Our research into the most shared ads of all time does show that sports celebrities do drive sharing more than celebrities from other genres, such as film, TV and even music.
Pepsi’s “Test Drive” ‘prankvert’, the 14th most shared ad of all time, did it. Nike’s “Write The Future” did it. And official sponsor adidas made a late-game win at the 2012 Olympics by doing it. So you might want to dust off your celebrity sports ambassador for next year’s big event.
5. Give Them A Reason To Share
No matter how great your content, you need to place yourself in a potential viewer’s shoes. Ads must give viewers a strong reason to share – and ideally more than one – to generate earned shares and views. Ads that offer weak social motivations, even when paired with strong psychological responses from viewers, have very low share rates.
Motivations like ‘attention-grabbing’, ‘shared emotional response’ and ‘zeitgeist’ all contribute to a viral campaign. For example, during this year’s Super Bowl ads, Ram Trucks’ serious and moving “Farmer” was the second most shared ad because it stood out among the usual glut of ‘funny’ ads. We ran it through our Unruly ShareRank sharing algorithm and found the stark visuals and sombre storytelling evoked a strong emotions of pride, warmth and awe – a rare mix at the Super Bowl.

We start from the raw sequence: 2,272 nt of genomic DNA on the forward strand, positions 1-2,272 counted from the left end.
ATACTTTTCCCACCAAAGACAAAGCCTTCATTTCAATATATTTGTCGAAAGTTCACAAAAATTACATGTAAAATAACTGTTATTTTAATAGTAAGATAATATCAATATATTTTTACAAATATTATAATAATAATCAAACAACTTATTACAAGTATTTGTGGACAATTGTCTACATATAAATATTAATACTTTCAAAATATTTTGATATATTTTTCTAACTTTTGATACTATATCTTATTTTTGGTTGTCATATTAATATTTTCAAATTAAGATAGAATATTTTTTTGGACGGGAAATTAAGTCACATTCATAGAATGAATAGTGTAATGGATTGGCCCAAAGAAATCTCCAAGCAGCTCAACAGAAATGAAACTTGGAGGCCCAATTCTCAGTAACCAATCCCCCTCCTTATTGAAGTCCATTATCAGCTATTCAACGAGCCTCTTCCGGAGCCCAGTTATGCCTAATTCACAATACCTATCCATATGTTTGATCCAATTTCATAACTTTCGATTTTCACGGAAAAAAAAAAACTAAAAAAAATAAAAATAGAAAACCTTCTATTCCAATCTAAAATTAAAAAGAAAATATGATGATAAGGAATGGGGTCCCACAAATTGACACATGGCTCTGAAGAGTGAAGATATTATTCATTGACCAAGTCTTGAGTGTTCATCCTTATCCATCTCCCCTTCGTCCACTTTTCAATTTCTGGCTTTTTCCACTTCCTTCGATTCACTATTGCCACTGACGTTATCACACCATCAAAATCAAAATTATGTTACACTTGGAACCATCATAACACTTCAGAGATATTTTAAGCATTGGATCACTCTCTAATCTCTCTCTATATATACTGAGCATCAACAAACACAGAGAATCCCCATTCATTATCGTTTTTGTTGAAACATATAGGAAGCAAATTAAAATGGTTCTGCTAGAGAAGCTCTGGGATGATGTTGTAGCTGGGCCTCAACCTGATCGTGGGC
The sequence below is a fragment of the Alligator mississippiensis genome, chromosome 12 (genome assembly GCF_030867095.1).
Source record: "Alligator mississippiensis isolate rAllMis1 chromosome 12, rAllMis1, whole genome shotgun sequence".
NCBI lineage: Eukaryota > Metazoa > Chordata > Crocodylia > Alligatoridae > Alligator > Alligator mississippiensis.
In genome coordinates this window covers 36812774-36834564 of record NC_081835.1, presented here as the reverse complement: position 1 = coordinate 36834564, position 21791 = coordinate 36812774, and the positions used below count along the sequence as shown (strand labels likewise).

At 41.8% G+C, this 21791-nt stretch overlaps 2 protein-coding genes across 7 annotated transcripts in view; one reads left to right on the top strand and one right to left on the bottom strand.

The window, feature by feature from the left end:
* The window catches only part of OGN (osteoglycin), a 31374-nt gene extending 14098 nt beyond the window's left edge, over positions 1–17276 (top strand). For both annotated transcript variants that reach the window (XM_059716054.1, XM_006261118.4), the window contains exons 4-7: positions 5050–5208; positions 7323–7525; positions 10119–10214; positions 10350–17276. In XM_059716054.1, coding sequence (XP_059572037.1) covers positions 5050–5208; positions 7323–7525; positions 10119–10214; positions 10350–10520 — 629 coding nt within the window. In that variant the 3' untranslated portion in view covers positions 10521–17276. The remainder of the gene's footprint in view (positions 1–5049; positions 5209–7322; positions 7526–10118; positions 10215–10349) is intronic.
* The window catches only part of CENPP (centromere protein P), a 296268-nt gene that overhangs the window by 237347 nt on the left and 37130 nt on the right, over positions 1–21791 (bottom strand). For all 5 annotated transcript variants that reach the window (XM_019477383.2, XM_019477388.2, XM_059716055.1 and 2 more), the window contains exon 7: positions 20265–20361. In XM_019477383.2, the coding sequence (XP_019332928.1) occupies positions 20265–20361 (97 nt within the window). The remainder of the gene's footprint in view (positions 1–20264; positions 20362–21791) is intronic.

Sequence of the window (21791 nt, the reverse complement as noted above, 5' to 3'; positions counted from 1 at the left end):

For that reason, people primarily shared it with their social networks because they wanted to get a strong reaction from their friends.
To find out more, download our Science of Sharing white paper here.
6. Focus On The Target
A spot needn’t always have to appeal to mass audiences in order for it to be a huge success.
When we tested the Fast And Furious Five’s trailer against a national sample using Unruly ShareRank we found the video did not score very highly for shareability. Yet when it was launched during the build-up to the Super Bowl, the trailer (1.5 million shares) enjoyed had an excellent share rate among its target young, male demographic.
So by creating a spot that elicted strong emotions of exhiliration and hilarity among its target audience, Universal were able to score a major hit at the so-called ‘Greatest Show On Earth’.
**Oliver Smith, Unruly’s Commercial Director, will be presenting at the Brazilian Advertisers Association in São Paulo today (November 6th). Attend his presentation to find out more about advertising trends in Brazil and how brands can make the most of the World Cup in 2014.